Economists are fond of telling us that it’s all about supply and demand. And of course they are right, but if one is to believe the story of the invisible hand, efficient markets and all the rest, increases in price are supposed to create supply to meet the demand. So why is it that the rental market is so tight, new housing units are not being built, and we’re not only finding things unaffordable, but unavailable in the first place?
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Review of Capitalism: Competition, Conflict, Crises by Anwar Shaikh

Capitalism: Competition, Conflict, Crisis by Anwar ShaikhFor a long time, neo-classical economics has been the economic orthodoxy. Neo-classical economics is a patchwork of theories all with a general aim of demonstrating how production and distribution takes place under mediation of supply and demand.

The theory came to prominence in the late 1800s, displacing the previous classical economics, a research programme which was initiated by Adam Smith most famously in his great work, “The Wealth of Nations”. This programme was continued by David Ricardo in Principles of Political Economy and Taxation among other works, and later by none other than Karl Marx in his seminal work Das Kapital.

Marx made deeply important contributions to classical economic research. In fact his contributions were so important that they poisoned the well of classical economic theory completely, leaving no room for more conservative theorists to wiggle out of the implications which are brought forward in Das Kapital. To put the central problematic in a nutshell, there was an unresolvable antagonism between wage labourers and capital over value. Yet despite the importance of his additions, Marx’s theories are firmly rooted in the tradition of classical political economy.
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Electoralism vs Abstentionism (Or: Why You Should Run For Office)

vote communistThis article is a response to an article posted on The North Star by Sophia Burns, a comrade and fellow member of the Communist Labor Party titled Don’t Run for Office. It can be found here: http://www.thenorthstar.info/?p=12742

The tradition of movements commonly grouped under the umbrella “the left” is diverse. It includes movements rooted in ecology, labor struggles, women’s’ struggles, fights against racism and many other currents. Likewise, the tactics employed by these groups have varied across time and space.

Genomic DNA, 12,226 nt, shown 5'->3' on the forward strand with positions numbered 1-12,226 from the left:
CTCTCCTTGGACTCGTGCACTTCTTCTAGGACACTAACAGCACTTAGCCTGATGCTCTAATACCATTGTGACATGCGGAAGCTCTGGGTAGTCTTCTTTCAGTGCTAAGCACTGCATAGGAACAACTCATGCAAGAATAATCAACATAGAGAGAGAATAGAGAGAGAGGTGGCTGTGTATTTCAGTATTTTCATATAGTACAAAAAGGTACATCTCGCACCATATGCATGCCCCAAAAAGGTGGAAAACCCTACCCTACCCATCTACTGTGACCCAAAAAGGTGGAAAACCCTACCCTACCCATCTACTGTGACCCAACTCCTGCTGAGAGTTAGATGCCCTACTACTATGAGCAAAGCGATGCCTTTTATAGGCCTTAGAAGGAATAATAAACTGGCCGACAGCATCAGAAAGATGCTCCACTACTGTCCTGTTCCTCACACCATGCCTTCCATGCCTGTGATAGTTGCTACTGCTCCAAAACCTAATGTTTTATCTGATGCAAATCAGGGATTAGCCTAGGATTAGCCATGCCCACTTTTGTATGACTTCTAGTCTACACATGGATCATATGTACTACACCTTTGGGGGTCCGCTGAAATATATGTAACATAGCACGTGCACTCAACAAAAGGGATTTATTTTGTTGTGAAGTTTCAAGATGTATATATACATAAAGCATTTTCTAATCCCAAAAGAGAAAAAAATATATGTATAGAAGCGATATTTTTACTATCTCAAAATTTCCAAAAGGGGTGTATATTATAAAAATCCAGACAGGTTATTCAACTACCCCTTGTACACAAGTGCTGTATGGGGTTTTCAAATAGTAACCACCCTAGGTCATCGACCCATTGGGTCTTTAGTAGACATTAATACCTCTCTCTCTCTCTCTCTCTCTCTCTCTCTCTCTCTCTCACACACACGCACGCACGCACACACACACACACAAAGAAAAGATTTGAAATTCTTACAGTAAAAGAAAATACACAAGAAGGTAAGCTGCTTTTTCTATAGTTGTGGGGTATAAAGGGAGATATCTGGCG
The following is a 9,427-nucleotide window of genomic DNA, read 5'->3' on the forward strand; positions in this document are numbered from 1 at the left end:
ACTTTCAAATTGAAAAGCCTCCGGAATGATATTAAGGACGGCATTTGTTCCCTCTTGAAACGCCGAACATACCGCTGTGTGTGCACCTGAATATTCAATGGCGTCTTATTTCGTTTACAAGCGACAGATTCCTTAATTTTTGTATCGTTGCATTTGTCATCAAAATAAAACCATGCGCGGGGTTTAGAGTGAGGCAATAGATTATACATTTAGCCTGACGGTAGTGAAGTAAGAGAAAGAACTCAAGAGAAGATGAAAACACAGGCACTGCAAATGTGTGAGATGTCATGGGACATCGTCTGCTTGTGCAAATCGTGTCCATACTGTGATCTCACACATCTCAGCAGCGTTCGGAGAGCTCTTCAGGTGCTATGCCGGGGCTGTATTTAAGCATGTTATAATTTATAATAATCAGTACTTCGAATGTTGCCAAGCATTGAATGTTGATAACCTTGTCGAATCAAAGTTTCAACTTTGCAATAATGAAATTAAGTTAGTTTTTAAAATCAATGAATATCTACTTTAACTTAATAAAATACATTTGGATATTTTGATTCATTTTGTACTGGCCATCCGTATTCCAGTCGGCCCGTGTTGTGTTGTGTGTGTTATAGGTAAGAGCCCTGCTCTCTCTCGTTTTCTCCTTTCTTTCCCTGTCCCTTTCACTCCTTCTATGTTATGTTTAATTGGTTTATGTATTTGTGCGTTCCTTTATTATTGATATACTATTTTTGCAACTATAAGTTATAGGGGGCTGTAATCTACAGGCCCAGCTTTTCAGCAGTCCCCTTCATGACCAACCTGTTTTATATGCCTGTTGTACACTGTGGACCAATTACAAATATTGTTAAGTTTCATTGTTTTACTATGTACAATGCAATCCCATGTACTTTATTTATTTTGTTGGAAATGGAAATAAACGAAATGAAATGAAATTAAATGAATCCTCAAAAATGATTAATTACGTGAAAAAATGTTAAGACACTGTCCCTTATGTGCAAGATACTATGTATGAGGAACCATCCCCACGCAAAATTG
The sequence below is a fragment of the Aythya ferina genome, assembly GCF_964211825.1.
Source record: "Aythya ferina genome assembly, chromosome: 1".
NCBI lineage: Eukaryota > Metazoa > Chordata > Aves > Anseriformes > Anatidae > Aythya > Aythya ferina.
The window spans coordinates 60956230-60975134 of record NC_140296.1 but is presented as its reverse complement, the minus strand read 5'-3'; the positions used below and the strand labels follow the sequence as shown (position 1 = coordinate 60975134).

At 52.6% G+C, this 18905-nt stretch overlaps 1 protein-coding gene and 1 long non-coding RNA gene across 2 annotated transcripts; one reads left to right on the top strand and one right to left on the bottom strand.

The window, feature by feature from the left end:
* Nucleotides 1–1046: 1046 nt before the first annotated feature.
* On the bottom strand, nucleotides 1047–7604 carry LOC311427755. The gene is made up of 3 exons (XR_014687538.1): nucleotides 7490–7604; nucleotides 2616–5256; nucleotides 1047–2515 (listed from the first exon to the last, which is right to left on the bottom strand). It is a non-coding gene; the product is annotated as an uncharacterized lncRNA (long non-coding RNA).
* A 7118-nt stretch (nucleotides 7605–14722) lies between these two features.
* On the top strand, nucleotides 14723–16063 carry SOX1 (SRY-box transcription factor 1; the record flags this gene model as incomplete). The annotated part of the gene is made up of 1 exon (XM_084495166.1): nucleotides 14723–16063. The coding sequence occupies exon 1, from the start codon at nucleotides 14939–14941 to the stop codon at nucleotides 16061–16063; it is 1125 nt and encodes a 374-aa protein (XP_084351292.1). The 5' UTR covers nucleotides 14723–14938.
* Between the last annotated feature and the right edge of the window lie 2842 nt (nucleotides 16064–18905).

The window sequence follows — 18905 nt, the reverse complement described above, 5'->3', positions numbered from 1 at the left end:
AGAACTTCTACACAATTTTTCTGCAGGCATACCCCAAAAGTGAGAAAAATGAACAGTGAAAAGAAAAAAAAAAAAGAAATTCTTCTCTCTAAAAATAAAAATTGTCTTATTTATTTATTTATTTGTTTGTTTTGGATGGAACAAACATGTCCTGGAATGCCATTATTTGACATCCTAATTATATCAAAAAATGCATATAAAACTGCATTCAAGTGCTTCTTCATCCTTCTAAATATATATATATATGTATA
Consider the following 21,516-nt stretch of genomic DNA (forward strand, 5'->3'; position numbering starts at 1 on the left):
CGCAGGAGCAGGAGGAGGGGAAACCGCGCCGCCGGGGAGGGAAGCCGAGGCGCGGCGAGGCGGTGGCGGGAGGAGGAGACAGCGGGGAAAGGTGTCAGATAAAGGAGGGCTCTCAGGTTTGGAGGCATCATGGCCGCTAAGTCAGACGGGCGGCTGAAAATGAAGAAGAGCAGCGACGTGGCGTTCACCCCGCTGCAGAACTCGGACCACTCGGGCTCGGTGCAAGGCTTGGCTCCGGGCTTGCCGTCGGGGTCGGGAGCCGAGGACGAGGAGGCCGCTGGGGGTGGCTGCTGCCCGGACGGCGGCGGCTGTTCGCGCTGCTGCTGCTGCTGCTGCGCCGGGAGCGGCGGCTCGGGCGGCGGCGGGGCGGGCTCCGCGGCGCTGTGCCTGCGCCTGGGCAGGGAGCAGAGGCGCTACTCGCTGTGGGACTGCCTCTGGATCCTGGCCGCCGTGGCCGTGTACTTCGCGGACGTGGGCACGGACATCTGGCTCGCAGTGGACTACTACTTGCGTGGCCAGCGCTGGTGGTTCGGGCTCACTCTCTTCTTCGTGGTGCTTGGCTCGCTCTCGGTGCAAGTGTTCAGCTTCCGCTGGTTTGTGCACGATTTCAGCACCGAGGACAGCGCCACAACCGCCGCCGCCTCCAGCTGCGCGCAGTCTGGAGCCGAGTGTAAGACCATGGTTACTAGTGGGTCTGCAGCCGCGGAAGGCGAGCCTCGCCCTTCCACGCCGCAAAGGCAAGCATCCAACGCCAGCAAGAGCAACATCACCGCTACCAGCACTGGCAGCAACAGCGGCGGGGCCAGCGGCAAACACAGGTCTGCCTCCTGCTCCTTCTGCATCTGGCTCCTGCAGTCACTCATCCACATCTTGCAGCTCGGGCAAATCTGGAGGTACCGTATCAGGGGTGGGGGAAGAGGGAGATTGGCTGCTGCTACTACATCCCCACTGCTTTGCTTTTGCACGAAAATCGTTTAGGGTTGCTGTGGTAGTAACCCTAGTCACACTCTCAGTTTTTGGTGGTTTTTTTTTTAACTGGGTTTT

One of these tactics, standing candidates for government offices is perhaps the most divisive. In the early years of the socialist movement, the Marxists, and others, argued decisively in favor of using the popular assemblies conceded by the ruling coalition of classes to further the cause of the workers’ movement against the anarchists. The electoral socialists would create the movement known historically as “social democracy” which is distinct from the modern ideology using that name. Many communists, including those in the Marxist tradition, have argued since these days that the failure of social democracy in the early 20th century to achieve revolution is proof that the tactic of standing candidates for democratic assemblies in capitalist society is either outdated or was never correct to begin with.

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Centrism extremism: how horseshoe-politics silences brutality

2048px-Imperial_Federation,_Map_of_the_World_Showing_the_Extent_of_the_British_Empire_in_1886_(levelled)Extremism as a concept is central to current popular political discourse. In its common definition, however, it is also a highly flawed. Its use shows a bias towards centrist politics that silences a history of extremism. Centrists are just as well capable of committing extremist acts upon populations, and violently exclude them from basic rights. The concept extremist should be re-purposed to highlight centrist extremism, and expose the fundamental inclusion-exclusion divide of modern politics.

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Of Tankies, Trots and Social Democrats

The uncomfortable questions of formerly existing something-or-other

Hammer and Sickle, 1976 - Andy Warhol

Hammer and Sickle, 1976 – Andy Warhol

On the left, there can be no subject more divisive than the question of unity. There are approximately three times as many opinions on the question as there are socialists. I probably hold at least four of those opinions myself.